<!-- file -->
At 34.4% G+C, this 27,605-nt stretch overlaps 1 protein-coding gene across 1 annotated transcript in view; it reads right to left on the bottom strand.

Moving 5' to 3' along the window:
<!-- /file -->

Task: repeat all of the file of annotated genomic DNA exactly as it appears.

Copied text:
At 34.4% G+C, this 27,605-nt stretch overlaps 1 protein-coding gene across 1 annotated transcript in view; it reads right to left on the bottom strand.

Moving 5' to 3' along the window: